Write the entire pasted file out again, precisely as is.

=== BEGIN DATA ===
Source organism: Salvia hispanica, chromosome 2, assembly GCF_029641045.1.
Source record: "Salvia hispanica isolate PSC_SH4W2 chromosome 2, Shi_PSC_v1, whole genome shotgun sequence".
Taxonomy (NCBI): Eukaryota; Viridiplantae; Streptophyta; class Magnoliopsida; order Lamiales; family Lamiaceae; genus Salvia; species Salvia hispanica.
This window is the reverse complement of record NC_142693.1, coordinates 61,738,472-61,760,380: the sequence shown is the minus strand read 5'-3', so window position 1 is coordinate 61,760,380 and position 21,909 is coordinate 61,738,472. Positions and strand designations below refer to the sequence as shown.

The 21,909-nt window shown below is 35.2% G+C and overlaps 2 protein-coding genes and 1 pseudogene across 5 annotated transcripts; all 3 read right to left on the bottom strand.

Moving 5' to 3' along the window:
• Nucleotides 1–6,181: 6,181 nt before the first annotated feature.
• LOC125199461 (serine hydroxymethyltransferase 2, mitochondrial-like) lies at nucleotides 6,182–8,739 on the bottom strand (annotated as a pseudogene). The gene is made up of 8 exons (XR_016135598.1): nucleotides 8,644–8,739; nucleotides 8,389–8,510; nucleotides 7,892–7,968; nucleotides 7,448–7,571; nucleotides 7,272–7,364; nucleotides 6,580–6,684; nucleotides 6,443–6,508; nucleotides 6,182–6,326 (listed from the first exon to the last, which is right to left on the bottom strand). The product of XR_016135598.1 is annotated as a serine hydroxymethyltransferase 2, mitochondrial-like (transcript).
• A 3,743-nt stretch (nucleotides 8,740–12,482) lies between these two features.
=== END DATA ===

Source organism: Salvia hispanica, chromosome 2, assembly GCF_029641045.1.
Source record: "Salvia hispanica isolate PSC_SH4W2 chromosome 2, Shi_PSC_v1, whole genome shotgun sequence".
Taxonomy (NCBI): Eukaryota; Viridiplantae; Streptophyta; class Magnoliopsida; order Lamiales; family Lamiaceae; genus Salvia; species Salvia hispanica.
This window is the reverse complement of record NC_142693.1, coordinates 61,738,472-61,760,380: the sequence shown is the minus strand read 5'-3', so window position 1 is coordinate 61,760,380 and position 21,909 is coordinate 61,738,472. Positions and strand designations below refer to the sequence as shown.

The 21,909-nt window shown below is 35.2% G+C and overlaps 2 protein-coding genes and 1 pseudogene across 5 annotated transcripts; all 3 read right to left on the bottom strand.

Moving 5' to 3' along the window:
• Nucleotides 1–6,181: 6,181 nt before the first annotated feature.
• LOC125199461 (serine hydroxymethyltransferase 2, mitochondrial-like) lies at nucleotides 6,182–8,739 on the bottom strand (annotated as a pseudogene). The gene is made up of 8 exons (XR_016135598.1): nucleotides 8,644–8,739; nucleotides 8,389–8,510; nucleotides 7,892–7,968; nucleotides 7,448–7,571; nucleotides 7,272–7,364; nucleotides 6,580–6,684; nucleotides 6,443–6,508; nucleotides 6,182–6,326 (listed from the first exon to the last, which is right to left on the bottom strand). The product of XR_016135598.1 is annotated as a serine hydroxymethyltransferase 2, mitochondrial-like (transcript).
• A 3,743-nt stretch (nucleotides 8,740–12,482) lies between these two features.